• Have you ordered your results appropriately? It’s tempting to write things in the order in which they have been done chronologically. That is not always/rarely the most clear way to present outcomes. Take a look at all the data in aggregate, make a narrative and order accordingly.
  • Is what you’ve written factually correct based on the evidence/data/literature? Use language that makes it clear what is a result and what is interpretation/conjecture.
  • Is the main point (or main 2-3 points) of your writing exceptionally clear? Can a reader easily summarize the essence of what you’ve written? If the ideas and concepts seem muddled to you, they surely will seem muddled to the reader.
  • Attention to detail: have you caught all typos? Have you capitalized, italicized and hyphenated correctly in gene/protein/mutant names? Have you run the text through spell check and a grammar checker (many of these are available online)? These may seem secondary to the science, but sloppiness on this front is impossible to overlook and will completely change how your writing is perceived.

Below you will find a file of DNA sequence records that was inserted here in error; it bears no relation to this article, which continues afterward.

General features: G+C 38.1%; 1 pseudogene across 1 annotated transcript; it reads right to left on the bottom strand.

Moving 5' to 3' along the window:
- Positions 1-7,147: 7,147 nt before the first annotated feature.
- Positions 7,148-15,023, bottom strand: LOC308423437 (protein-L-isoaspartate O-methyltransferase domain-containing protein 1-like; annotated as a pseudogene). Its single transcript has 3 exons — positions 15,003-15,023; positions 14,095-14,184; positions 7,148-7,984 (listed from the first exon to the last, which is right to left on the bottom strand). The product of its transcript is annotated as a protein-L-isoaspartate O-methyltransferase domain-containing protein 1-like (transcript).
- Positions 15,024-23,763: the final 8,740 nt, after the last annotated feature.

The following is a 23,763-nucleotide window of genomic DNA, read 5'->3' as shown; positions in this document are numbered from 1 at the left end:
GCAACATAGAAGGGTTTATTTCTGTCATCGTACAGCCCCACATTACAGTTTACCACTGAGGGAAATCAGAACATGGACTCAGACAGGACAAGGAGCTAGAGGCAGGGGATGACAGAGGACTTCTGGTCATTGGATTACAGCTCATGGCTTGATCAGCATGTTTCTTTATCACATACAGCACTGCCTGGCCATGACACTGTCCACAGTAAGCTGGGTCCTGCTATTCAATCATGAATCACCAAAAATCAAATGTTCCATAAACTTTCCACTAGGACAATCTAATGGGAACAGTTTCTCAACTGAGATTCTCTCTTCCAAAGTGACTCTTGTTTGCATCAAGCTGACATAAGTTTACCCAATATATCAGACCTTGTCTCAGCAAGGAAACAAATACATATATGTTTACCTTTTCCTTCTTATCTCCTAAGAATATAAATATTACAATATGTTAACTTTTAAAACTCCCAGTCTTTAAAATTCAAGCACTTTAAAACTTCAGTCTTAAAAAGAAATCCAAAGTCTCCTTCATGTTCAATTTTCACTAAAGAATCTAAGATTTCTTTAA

• Have you gotten feedback from peers (including more junior colleagues in your lab who should be able to understand if your writing is clear)? This also means you have to finish a draft in time to get feedback and make changes! Also, after some rounds of revision, set aside and come back to edit yourself with fresh eyes. Some mistakes are impossible to see yourself once you’ve been staring too long at the same text. You can even give this checklist to your peers evaluating your writing as a sort of rubric for them to confirm you have adhered to key principles. This can improve the quality of the feedback you receive.
  • Is your draft of sufficient quality to represent you and your thoughts/work? Do a brief thought exercise. Your PI is definitely your safety net and your last line of defense, but assume for a moment that your PI isn’t going to stop you from making big mistakes. What if your draft were to go out into the public with your name on it but without additional input from your PI? Take responsibility for your writing. Many issues can be resolved by just asking if what you’ve written is truly the best you can do. This point is made beautifully here: (h/t @greenescientist for this link).